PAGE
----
I have moments when I feel like an impostor. It often comes when I’m with a large group of people, even more often with the dreaded semi-organized-group-of-women events.
I turn off my car in the driveway and sit in the gathering darkness. I’m slightly late—intentionally. I exhale a hard sigh of resolution. Why did I agree to come?
And then I’m inside, in the warmth of a close group of bodies. I’m wondering where to sit—in that solitary chair by the door, or on the end of the couch by those women I don’t know? I’m wondering if I dressed appropriately, suddenly self-conscious of my wardrobe and the ways my body is slowly changing with age.
In the crowd of people I don’t know and partially-know, I feel awkward, like I don’t belong. What if they realize I’m not that cool? Not that stylish? Not that pretty? What if they realize I’m not as well read? That I haven’t actually read that philosopher or that work of classic literature? What if my jokes aren’t funny? What if…?
I’m worried of being found a fraud. I’m worried of once again being the awkward elementary school girl, sitting with her back to a brick wall, with the latest message that her friends have moved on to others.
My insecurities make me long to be seen. They also make me fear what people will see. So much of my focus can be consumed by what I am presenting to others—am I beautiful, engaging, funny, smart-but-not-too-smart? I can spend so much energy trying to make myself seen. I fear being overlooked or invisible.
If I close my eyes, I can see myself there, sitting on a grassy hill behind the church. Winter had finally released its clutches, and the grass was vibrant in its new growth. I sat with my knees pulled to my chest, my heart full of questions. Why couldn’t I escape these insecurities? What drove them, feeding them with the rumbling of my empty stomach? What would set my mind free?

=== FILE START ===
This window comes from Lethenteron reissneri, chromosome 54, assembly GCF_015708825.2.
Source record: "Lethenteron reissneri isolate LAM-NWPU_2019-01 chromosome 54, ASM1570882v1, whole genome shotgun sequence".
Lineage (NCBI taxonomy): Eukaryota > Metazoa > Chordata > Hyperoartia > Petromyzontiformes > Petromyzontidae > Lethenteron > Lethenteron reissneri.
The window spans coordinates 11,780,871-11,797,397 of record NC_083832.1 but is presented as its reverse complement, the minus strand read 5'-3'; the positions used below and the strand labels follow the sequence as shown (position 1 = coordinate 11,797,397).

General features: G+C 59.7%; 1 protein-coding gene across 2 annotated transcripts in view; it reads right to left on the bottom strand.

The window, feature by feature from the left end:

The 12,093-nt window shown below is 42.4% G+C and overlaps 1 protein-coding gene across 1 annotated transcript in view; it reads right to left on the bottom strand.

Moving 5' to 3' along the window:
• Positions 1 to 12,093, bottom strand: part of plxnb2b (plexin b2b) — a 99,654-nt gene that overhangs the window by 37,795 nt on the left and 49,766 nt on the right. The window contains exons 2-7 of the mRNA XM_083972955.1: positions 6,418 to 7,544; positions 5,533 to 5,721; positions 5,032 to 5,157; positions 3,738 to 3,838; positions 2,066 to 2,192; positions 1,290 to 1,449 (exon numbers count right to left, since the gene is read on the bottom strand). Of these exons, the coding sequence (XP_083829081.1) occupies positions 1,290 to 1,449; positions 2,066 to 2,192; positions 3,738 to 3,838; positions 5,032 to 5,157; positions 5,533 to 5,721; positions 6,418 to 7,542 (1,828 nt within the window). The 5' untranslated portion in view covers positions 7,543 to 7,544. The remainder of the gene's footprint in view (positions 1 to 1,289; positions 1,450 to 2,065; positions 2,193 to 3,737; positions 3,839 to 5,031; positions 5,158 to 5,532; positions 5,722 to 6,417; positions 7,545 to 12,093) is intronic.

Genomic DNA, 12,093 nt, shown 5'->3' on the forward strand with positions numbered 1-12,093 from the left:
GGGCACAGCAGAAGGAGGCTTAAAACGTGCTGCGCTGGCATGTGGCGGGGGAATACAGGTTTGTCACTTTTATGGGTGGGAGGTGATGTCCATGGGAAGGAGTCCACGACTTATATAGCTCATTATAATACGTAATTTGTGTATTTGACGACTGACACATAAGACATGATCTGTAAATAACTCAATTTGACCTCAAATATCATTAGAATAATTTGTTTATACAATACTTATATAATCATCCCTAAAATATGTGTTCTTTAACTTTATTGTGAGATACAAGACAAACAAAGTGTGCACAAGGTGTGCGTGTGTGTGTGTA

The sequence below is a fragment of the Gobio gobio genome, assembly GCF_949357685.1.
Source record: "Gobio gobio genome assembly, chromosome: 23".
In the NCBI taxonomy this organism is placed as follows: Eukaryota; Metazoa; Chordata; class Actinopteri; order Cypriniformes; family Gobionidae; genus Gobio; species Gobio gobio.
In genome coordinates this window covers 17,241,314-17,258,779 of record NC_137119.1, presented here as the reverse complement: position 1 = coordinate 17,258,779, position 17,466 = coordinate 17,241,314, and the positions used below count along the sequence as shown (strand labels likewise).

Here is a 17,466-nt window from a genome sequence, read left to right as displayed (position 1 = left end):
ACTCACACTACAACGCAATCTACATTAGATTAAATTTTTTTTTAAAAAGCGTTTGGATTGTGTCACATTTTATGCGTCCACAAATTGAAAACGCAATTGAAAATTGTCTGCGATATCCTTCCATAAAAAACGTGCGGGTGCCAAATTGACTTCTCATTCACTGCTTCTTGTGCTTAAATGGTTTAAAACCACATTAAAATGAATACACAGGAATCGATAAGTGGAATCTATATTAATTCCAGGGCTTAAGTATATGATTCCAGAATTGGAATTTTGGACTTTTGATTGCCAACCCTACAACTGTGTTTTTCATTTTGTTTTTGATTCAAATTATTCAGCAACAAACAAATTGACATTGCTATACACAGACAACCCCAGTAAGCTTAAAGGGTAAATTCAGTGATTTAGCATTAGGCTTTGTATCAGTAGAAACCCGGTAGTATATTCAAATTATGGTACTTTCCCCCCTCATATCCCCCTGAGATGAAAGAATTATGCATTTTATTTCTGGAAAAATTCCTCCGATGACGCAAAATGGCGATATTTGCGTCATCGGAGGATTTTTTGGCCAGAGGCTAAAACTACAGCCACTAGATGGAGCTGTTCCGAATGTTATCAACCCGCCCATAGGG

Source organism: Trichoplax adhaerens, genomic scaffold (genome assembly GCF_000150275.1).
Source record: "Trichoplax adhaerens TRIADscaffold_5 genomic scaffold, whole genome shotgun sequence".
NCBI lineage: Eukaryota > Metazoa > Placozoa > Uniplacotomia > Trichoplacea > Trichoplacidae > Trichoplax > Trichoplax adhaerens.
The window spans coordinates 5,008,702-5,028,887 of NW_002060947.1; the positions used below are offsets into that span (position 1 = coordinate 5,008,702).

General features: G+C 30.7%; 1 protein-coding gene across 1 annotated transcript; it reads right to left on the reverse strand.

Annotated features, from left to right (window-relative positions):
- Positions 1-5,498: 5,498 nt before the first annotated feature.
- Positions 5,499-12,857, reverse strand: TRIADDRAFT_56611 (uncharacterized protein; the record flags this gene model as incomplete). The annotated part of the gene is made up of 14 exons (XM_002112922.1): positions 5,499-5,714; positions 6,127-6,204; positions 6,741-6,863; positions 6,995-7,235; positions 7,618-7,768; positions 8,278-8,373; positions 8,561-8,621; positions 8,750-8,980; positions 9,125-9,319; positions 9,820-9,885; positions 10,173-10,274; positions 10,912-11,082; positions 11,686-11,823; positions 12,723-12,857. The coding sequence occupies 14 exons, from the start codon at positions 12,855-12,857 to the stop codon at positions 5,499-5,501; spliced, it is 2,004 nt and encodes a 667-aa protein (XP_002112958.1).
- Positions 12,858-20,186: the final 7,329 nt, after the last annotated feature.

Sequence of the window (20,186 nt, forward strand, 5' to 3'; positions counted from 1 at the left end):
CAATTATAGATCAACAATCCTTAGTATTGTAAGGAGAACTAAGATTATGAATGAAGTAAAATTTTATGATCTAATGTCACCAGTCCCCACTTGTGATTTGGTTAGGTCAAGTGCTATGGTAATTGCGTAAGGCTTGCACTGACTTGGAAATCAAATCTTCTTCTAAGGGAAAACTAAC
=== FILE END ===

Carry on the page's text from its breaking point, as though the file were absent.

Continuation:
The words came then, clear, loudly inaudible: Look at Me, Diana.
My eyes shot up from the ground. And in a moment that proved that real life can have even more contrivance than fiction, my eyes, shifting from the earth, focused on a rough wooden cross that stood hitherto unseen before me.
The thoughts came like a flood. That when my eyes were focused on Him—on Christ my Savior, His love bleeding out—I could see myself rightly. I could see how loved I was, how seen I was. I was set free from my need for perfection, of the need to prove my worth. If I looked at Him—not at myself and not at the imagined gaze of my fellow students and friends—all the clamoring voices demanding I be good enough fell silent.
And that’s when the second phrase cut in—disarmingly clear: Make them seen. Make them known.
Since that afternoon, years ago, I’ve taken those words as a sense of calling. Look at Me, Diana, and make them seen and known. In my moments of clarity and obedience, I’ve turned my own desires to be seen and known by others, to be noticed and applauded, and turned that energy and concern towards making sure others are known and seen.
My Father in Heaven turns His eyes to me. He is the God who sees. He sees me—the best parts and the worst parts of who I am—and He delights in me as His child. This offers me the security to be free of people-pleasing, approval, and the desperate desire to be noticed and lauded by my fellow humans.
I’ve come to realize that most of us are secretly afraid inside—afraid of what people will think, afraid of what they’ll see, afraid of what they’ll do when they see us. Most of us are like little children, looking over our shoulders to see if someone is watching as we play and twirl and jump.
We put on a show in the hopes of being noticed. We drive ourselves to unrealistic standards of perfection. We obsess over the perception of our bodies, our brains, our achievements. And we cover up the parts of ourselves that could give any hint of our failure, weakness, or imperfection…of our humanity.
So when I find myself in those situations when my insecurities rise like floodwaters, drowning out my joy, drowning my ability to love my neighbor, I try to call myself back to the love that seeks to consider others more important than myself. I work to make them seen.
I listen to stories. I ask them of their family, their work, their play. I look for the delight on their face and chase after it. I try to set aside my pride and be more concerned with making them the most important person in the room, the star, the seen-one. I practice hospitality—the spirit of welcome that meets people as they are.
And, in God’s ironic way, I don’t have to stifle those insecurities—they simply quiet and fade away. And I’m free to be who I am. I’m freed from my introspection and navel-gazing. I’m free to love.
Find more of Diana's encouragement at her blog www.dianagruver.com
I love Jesus. I think my two daughters can change the world. I think you can too.
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